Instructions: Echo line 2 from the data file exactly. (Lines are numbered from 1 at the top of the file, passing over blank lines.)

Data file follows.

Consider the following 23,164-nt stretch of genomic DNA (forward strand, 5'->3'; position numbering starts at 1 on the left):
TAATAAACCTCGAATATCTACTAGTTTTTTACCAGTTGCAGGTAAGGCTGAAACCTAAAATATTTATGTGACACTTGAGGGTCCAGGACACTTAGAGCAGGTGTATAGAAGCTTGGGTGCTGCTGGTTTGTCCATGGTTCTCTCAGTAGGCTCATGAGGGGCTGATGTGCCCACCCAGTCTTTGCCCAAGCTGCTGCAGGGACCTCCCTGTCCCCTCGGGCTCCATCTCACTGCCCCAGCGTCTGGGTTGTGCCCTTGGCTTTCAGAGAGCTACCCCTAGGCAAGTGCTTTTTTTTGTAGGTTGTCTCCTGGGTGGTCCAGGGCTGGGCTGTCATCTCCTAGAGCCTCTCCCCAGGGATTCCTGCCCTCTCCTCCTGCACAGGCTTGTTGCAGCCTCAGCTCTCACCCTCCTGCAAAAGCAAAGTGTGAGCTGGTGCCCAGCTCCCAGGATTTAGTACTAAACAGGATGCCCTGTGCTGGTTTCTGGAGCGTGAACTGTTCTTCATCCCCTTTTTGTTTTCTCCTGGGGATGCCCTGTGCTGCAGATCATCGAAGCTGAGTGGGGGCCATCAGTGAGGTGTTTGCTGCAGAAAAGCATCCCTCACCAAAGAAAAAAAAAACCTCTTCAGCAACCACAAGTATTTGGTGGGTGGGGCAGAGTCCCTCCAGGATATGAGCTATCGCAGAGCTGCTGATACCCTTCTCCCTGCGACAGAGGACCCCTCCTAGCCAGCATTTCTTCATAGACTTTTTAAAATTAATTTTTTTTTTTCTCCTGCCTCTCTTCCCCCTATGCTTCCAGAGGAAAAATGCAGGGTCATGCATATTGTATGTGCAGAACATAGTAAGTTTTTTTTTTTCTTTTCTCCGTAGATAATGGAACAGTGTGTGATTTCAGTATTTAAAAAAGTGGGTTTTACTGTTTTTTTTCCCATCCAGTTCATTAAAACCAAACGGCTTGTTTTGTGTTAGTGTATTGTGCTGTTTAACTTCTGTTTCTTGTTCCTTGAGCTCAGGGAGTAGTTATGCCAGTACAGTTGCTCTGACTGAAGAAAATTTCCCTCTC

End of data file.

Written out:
TAATAAACCTCGAATATCTACTAGTTTTTTACCAGTTGCAGGTAAGGCTGAAACCTAAAATATTTATGTGACACTTGAGGGTCCAGGACACTTAGAGCAGGTGTATAGAAGCTTGGGTGCTGCTGGTTTGTCCATGGTTCTCTCAGTAGGCTCATGAGGGGCTGATGTGCCCACCCAGTCTTTGCCCAAGCTGCTGCAGGGACCTCCCTGTCCCCTCGGGCTCCATCTCACTGCCCCAGCGTCTGGGTTGTGCCCTTGGCTTTCAGAGAGCTACCCCTAGGCAAGTGCTTTTTTTTGTAGGTTGTCTCCTGGGTGGTCCAGGGCTGGGCTGTCATCTCCTAGAGCCTCTCCCCAGGGATTCCTGCCCTCTCCTCCTGCACAGGCTTGTTGCAGCCTCAGCTCTCACCCTCCTGCAAAAGCAAAGTGTGAGCTGGTGCCCAGCTCCCAGGATTTAGTACTAAACAGGATGCCCTGTGCTGGTTTCTGGAGCGTGAACTGTTCTTCATCCCCTTTTTGTTTTCTCCTGGGGATGCCCTGTGCTGCAGATCATCGAAGCTGAGTGGGGGCCATCAGTGAGGTGTTTGCTGCAGAAAAGCATCCCTCACCAAAGAAAAAAAAAACCTCTTCAGCAACCACAAGTATTTGGTGGGTGGGGCAGAGTCCCTCCAGGATATGAGCTATCGCAGAGCTGCTGATACCCTTCTCCCTGCGACAGAGGACCCCTCCTAGCCAGCATTTCTTCATAGACTTTTTAAAATTAATTTTTTTTTTTCTCCTGCCTCTCTTCCCCCTATGCTTCCAGAGGAAAAATGCAGGGTCATGCATATTGTATGTGCAGAACATAGTAAGTTTTTTTTTTTCTTTTCTCCGTAGATAATGGAACAGTGTGTGATTTCAGTATTTAAAAAAGTGGGTTTTACTGTTTTTTTTCCCATCCAGTTCATTAAAACCAAACGGCTTGTTTTGTGTTAGTGTATTGTGCTGTTTAACTTCTGTTTCTTGTTCCTTGAGCTCAGGGAGTAGTTATGCCAGTACAGTTGCTCTGACTGAAGAAAATTTCCCTCTC